16. Life on earth exists due to a lucky set of circumstances and the correct chemical balances of various elements which enable carbon based life to generate. There are only two possibilities: Life exists elsewhere or life doesn't. Reddoss makes a superb point regarding timescales of life here on earth. What if life elsewhere does exist but has been around for much longer because the circumstances allowed it? Would it automatically dictate that this life must be intelligent? I think not. If that asteroid had not been the catalyst for the extinction of the dinosaurs then earth could very probably still be inhabited by warm blooded lizards wandering about, unconcerned with this argument or the implications of it. I am not a theorist or a mathematician but as a reasonably intelligent individual I can suggest that the laws of probability must lend weight to the fact that if these random circumstances can allow life to exist here, then just like winning the lottery, it must surely have occurred somewhere else too. If not in this galaxy then the next, or the next one after that. I think it is fairly safe to suggest that there is life throughout the universe in some form or other - probably many, and made up of differing elements in a way that we cannot hope yet to fathom - maybe because carbon is unheard of and life has found another way? We will find it one day, perhaps in our own solar system. The big question should be, what will it be like and where? And when we do find it, what comes next?
  17. Quite, But it is staggering how much one is compelled to spend to get the best light sabres, and still be unable to wield it properly. If getting hooked on AP and then trying to progress in the dark art were anything like being a Jedi, despite my best efforts, I think I would qualify as a 'youngling' who has almost cut his own arm off a few times
  18. I've been today myself and got back couple of hours ago. Spent a few hours wandering about like a kid in a sweet shop. Although I love my Mrs and my lad greatly, not having to think about anything other than me, the telescopes and the wallet is pretty cool Put a few faces to names on the stalls too which was also cool. Bit of a trek from sunny Stoke-on-Trent, but well worth it and a lot closer than London, so will probably be going every year now. I went last year on the Saturday but today seemed slightly quieter so it was easier to chat to folks and get some advice on stuff. I saw quite a few 10% and the odd 20% discounts, but resisted the urge. I got an IAS Show T shirt and a DSLR piggyback bracket. Next year, I shall be selling my house and purchasing a shed to live in before I go, so I may afford one of those Moonrakers and also one of those lovely Bressers. Sigh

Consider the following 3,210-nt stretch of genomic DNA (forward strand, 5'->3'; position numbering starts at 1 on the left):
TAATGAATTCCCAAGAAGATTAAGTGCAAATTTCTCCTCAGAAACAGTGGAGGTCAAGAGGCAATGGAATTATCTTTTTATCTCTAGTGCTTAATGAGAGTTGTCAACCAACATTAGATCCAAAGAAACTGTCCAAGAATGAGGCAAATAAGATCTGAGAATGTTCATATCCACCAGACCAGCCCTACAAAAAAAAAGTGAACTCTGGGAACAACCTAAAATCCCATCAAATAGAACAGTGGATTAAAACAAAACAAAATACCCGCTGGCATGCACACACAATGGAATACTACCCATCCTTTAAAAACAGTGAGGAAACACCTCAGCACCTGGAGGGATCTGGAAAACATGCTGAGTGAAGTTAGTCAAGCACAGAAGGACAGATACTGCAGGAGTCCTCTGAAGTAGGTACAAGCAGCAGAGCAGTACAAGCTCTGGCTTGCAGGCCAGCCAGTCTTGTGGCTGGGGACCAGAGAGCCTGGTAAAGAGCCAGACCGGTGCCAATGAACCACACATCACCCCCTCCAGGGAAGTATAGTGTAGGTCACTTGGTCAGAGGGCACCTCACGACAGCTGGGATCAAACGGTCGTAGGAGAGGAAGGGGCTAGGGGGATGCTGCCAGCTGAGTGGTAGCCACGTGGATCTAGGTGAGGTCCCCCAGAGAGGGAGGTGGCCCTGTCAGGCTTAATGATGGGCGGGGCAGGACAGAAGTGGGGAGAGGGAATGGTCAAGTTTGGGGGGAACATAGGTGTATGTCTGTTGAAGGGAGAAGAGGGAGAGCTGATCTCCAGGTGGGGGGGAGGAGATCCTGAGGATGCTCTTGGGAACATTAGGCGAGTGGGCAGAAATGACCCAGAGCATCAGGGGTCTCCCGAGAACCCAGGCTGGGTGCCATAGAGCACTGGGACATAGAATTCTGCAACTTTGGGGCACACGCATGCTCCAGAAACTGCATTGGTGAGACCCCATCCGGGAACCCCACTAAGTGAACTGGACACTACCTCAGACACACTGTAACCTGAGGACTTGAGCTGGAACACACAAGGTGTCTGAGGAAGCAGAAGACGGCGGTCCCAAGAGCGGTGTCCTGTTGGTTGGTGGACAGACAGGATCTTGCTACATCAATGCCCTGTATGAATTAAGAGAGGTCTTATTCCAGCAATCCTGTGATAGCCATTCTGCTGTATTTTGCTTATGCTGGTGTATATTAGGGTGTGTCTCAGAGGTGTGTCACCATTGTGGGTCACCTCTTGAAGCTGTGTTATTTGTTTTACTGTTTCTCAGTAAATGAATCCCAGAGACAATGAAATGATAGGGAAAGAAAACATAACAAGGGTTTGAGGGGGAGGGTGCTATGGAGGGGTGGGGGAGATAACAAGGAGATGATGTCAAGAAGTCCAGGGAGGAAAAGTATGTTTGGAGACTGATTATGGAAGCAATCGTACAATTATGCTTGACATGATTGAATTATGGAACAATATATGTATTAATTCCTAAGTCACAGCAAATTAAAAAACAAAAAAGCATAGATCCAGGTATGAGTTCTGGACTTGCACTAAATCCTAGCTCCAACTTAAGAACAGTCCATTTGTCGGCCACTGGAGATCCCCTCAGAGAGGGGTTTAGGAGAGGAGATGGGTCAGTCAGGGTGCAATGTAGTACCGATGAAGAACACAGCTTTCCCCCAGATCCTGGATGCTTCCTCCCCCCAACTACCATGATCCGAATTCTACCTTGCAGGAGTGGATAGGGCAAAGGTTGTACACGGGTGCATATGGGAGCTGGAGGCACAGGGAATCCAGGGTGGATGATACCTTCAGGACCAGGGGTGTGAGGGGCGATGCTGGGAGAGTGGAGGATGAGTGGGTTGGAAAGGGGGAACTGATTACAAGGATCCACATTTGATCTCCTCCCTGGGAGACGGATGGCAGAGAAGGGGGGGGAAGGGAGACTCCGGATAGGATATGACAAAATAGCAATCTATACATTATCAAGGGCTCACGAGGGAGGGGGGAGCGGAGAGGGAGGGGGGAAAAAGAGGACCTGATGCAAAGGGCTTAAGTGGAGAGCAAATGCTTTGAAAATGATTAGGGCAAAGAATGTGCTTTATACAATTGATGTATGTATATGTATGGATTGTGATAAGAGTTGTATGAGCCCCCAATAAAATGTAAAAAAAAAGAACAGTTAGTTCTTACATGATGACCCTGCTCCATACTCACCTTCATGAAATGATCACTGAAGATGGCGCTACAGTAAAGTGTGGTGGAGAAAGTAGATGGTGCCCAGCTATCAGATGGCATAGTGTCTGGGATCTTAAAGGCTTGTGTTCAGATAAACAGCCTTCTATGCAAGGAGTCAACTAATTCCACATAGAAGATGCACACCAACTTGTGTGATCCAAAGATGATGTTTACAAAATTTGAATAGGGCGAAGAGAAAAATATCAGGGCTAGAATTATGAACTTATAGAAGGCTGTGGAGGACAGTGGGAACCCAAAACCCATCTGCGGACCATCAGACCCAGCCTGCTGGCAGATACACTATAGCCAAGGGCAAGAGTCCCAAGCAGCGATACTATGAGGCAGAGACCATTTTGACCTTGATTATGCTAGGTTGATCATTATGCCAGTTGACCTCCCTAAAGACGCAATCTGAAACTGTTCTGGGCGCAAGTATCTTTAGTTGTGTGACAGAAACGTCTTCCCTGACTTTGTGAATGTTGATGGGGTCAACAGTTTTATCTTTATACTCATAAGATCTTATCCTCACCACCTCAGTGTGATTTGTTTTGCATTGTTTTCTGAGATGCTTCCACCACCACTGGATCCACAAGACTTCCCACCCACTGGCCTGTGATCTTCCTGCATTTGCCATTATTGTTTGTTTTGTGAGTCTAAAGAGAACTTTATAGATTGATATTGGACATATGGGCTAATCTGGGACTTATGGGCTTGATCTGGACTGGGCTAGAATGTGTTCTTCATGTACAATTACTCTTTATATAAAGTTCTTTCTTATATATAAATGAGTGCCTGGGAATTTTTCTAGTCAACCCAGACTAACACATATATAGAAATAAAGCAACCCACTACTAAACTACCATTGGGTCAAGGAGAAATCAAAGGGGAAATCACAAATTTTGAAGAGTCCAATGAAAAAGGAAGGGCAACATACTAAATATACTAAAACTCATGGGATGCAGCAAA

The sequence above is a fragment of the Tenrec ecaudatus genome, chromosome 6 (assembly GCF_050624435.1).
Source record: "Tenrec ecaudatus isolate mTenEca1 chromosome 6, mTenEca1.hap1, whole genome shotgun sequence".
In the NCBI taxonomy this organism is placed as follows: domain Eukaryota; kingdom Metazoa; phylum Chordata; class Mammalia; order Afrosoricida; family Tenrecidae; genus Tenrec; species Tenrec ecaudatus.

19. I went on the Saturday last year and was near the front of the queue when the doors opened. I only spent a bit on SSAG kit. I'm off again tomorrow and am hoping to grab a bargain of some sort or other. Don't particularly need anything, but I'm sure I will find something I want when I have a wander about. Brill show and highly recommended, if only for a nosey to see all those wonderful scopes. I've allowed myself a hundred quid, so will see what takes my fancy I think the £45k frac may be a bit out of my price range. Those Moonrakers were beautiful too I agree, but again a bit beyond me (until I retire in about 20 years time ).
  20. I haven't, but when I next do, it will only be to somewhere with a good southerly view.
  21. I used a cheaper unit (£15 off fleabay) which would power my eos 500 D, but anything longer than about 4o seconds, it didn't seem to have the power to close the shutter at the end of a longer exposure (?). Sent it back and got a similar unit (same price - different manufacturer) from Amazon. It would power the camera, but wouldn't even allow the shutter to open in the first place. Both ran off the 240v mains. I concluded they were cheap rubbish and have just ordered the proper Canon adapter. Much more expensive, but I imagine it should actually work when it arrives next week. Just something to take into account
  22. I'm so glad I've raised this here. It seems I've been doing myself a serious disservice before now! Had a play earlier with manual settings of 1/30th, 1/60th and 1/200th sec exposures all mounted up at iso 400 (same as my subs as 800 iso is pretty noisy on the Eos 500d). To get flats which look like Ole's the 1/60th sec is the one which appears best. 1/200th is way too dark and 1/30th again looks a bit too bright. Olly, I haven't been able to replicate what yours come out like, although I suspect this is just down to different imaging rigs? I will have another go at my recent IC 434 session later with new flats I've shot and see how they turn out. Thank you very much guys
  23. Camera mounted onto OTA in position, 2" LP fitted - basically just as if I was about to use it for astro. Then white pillow case (thin) stretched over the end of the OTA and click away. I was always under the impression a flat frame should be evenly lit and pure white (or as near to), to allow software to 'realise' how evenly rendered the final stacked output should be. Obviously not Could someone please post a jpg flat frame example of what yours look like? I take it if I expose correctly, the histogram should be peaking to the left, a third of the way from shadow to highlight then? Maybe even look a little grey due to the exposure? Thanks all
  24. https://www.dropbox.com/s/oxk3ocrm7eaguwb/IMG_8420.CR2 Apologies for the late reply Ole, had a lot on last 24hrs. Here is the link for a single 1/8th sec iso 400 flat. Taken in Av mode. I hope it works ok, as I have never used Dropbox before and don't really know what I'm doing with it. Let me know what you find if you will Again, thanks for the input !!! Warm regards, Scott